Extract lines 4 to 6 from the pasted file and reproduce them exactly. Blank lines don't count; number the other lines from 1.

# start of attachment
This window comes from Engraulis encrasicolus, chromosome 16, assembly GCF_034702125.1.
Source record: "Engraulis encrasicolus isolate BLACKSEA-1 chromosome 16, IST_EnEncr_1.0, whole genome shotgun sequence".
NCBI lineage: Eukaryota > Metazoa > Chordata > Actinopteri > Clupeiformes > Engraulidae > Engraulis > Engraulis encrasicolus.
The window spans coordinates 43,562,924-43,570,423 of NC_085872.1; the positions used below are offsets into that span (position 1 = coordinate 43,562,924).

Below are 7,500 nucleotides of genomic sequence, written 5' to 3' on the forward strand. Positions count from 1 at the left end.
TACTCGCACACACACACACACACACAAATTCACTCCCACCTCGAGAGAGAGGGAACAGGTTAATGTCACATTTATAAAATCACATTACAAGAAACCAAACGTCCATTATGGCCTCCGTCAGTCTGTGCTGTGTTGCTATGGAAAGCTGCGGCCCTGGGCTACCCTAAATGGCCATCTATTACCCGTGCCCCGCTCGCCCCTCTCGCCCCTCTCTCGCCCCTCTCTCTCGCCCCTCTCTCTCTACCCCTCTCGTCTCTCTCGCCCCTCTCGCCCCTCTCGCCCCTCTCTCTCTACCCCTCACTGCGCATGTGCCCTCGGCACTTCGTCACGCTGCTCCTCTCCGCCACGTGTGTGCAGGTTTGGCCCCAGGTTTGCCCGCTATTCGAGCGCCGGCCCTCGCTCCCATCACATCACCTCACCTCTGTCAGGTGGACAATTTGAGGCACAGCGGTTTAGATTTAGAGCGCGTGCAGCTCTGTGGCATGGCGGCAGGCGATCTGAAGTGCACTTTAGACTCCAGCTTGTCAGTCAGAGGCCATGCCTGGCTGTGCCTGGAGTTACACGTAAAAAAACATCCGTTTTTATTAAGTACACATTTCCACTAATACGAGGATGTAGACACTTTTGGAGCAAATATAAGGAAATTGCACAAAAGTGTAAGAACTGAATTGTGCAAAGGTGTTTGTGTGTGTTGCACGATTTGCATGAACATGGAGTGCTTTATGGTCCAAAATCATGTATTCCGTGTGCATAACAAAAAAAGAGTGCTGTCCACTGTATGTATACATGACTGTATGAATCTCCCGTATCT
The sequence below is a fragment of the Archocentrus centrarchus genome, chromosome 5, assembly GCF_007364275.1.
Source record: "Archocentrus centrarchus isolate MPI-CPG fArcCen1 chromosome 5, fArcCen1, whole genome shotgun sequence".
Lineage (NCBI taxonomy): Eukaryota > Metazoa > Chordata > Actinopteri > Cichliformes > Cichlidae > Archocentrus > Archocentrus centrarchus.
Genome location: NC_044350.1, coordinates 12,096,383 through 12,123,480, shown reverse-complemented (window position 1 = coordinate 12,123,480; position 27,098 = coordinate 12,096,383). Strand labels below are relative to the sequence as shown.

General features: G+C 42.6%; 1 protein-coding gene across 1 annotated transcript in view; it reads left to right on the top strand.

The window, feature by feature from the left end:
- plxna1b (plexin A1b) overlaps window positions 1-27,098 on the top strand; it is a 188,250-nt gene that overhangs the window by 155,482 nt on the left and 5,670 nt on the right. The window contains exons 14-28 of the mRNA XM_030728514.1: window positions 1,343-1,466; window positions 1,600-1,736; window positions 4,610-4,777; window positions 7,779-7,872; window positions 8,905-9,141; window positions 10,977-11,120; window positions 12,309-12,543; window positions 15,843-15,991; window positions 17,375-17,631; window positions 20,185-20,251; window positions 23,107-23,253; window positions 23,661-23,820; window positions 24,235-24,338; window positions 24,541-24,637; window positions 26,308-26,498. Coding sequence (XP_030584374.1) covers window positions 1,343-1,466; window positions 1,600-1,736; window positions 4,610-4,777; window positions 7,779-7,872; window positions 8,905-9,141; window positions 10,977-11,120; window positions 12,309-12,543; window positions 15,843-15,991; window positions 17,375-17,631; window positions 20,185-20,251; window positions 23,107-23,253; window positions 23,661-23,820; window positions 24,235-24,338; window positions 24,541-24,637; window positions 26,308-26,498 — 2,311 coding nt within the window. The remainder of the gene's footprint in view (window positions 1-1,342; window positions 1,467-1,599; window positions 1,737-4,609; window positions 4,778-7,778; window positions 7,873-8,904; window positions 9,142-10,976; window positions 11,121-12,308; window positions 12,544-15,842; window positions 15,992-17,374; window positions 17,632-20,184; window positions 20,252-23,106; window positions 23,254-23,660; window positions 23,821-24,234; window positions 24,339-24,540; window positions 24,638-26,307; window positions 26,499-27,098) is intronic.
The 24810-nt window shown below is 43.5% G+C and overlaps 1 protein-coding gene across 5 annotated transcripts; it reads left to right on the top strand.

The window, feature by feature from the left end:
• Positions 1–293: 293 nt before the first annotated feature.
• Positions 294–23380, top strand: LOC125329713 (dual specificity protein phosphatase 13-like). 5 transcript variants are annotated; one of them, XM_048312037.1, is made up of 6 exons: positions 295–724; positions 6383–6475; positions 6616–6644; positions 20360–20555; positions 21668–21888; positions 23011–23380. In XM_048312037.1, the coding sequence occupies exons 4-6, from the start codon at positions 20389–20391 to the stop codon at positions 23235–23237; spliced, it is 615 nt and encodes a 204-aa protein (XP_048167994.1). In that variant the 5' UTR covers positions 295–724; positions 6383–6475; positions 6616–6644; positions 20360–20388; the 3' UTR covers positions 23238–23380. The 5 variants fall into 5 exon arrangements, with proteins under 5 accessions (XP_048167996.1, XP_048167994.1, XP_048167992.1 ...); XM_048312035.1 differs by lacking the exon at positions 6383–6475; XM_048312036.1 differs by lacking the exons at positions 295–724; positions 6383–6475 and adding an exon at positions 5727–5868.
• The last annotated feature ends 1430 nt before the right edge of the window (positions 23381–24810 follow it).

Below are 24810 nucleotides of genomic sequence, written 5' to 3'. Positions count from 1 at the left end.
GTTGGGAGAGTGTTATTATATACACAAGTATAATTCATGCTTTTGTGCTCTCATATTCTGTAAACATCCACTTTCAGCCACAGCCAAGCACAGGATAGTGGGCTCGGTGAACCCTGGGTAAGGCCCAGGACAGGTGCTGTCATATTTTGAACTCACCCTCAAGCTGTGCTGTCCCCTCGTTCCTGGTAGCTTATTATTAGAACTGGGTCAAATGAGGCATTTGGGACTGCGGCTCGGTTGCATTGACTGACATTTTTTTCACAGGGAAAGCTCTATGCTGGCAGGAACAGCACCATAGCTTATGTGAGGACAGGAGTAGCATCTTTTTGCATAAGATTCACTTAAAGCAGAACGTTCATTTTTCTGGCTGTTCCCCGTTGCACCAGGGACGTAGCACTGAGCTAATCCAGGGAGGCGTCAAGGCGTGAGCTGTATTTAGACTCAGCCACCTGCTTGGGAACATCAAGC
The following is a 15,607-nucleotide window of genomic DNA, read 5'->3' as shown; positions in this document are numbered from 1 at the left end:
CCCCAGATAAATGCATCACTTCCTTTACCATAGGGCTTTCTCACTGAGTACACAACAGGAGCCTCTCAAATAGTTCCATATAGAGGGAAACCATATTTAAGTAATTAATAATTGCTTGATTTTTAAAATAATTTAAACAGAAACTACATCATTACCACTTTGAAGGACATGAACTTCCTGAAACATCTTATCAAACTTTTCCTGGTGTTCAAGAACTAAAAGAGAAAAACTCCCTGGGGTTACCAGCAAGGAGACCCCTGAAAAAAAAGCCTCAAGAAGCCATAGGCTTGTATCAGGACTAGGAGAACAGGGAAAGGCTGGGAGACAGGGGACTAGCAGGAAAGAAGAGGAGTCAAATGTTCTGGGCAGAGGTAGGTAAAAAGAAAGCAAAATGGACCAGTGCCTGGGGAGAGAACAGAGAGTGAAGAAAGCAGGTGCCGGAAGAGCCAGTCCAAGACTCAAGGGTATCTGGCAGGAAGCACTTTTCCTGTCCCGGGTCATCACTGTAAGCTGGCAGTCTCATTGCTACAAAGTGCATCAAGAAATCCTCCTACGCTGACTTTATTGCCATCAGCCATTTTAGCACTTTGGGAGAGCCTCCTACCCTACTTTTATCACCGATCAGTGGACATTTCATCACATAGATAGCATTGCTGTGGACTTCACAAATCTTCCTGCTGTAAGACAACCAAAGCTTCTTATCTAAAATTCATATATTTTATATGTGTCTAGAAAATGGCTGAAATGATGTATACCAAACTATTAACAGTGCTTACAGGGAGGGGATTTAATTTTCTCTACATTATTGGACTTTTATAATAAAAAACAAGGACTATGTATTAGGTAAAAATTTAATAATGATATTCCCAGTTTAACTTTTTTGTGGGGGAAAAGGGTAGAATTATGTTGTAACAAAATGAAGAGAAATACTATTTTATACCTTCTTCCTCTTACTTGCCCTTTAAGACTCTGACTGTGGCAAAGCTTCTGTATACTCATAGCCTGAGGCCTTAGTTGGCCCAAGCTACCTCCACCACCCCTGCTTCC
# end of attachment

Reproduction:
The window spans coordinates 43,562,924-43,570,423 of NC_085872.1; the positions used below are offsets into that span (position 1 = coordinate 43,562,924).

Below are 7,500 nucleotides of genomic sequence, written 5' to 3' on the forward strand. Positions count from 1 at the left end.
TACTCGCACACACACACACACACACAAATTCACTCCCACCTCGAGAGAGAGGGAACAGGTTAATGTCACATTTATAAAATCACATTACAAGAAACCAAACGTCCATTATGGCCTCCGTCAGTCTGTGCTGTGTTGCTATGGAAAGCTGCGGCCCTGGGCTACCCTAAATGGCCATCTATTACCCGTGCCCCGCTCGCCCCTCTCGCCCCTCTCTCGCCCCTCTCTCTCGCCCCTCTCTCTCTACCCCTCTCGTCTCTCTCGCCCCTCTCGCCCCTCTCGCCCCTCTCTCTCTACCCCTCACTGCGCATGTGCCCTCGGCACTTCGTCACGCTGCTCCTCTCCGCCACGTGTGTGCAGGTTTGGCCCCAGGTTTGCCCGCTATTCGAGCGCCGGCCCTCGCTCCCATCACATCACCTCACCTCTGTCAGGTGGACAATTTGAGGCACAGCGGTTTAGATTTAGAGCGCGTGCAGCTCTGTGGCATGGCGGCAGGCGATCTGAAGTGCACTTTAGACTCCAGCTTGTCAGTCAGAGGCCATGCCTGGCTGTGCCTGGAGTTACACGTAAAAAAACATCCGTTTTTATTAAGTACACATTTCCACTAATACGAGGATGTAGACACTTTTGGAGCAAATATAAGGAAATTGCACAAAAGTGTAAGAACTGAATTGTGCAAAGGTGTTTGTGTGTGTTGCACGATTTGCATGAACATGGAGTGCTTTATGGTCCAAAATCATGTATTCCGTGTGCATAACAAAAAAAGAGTGCTGTCCACTGTATGTATACATGACTGTATGAATCTCCCGTATCT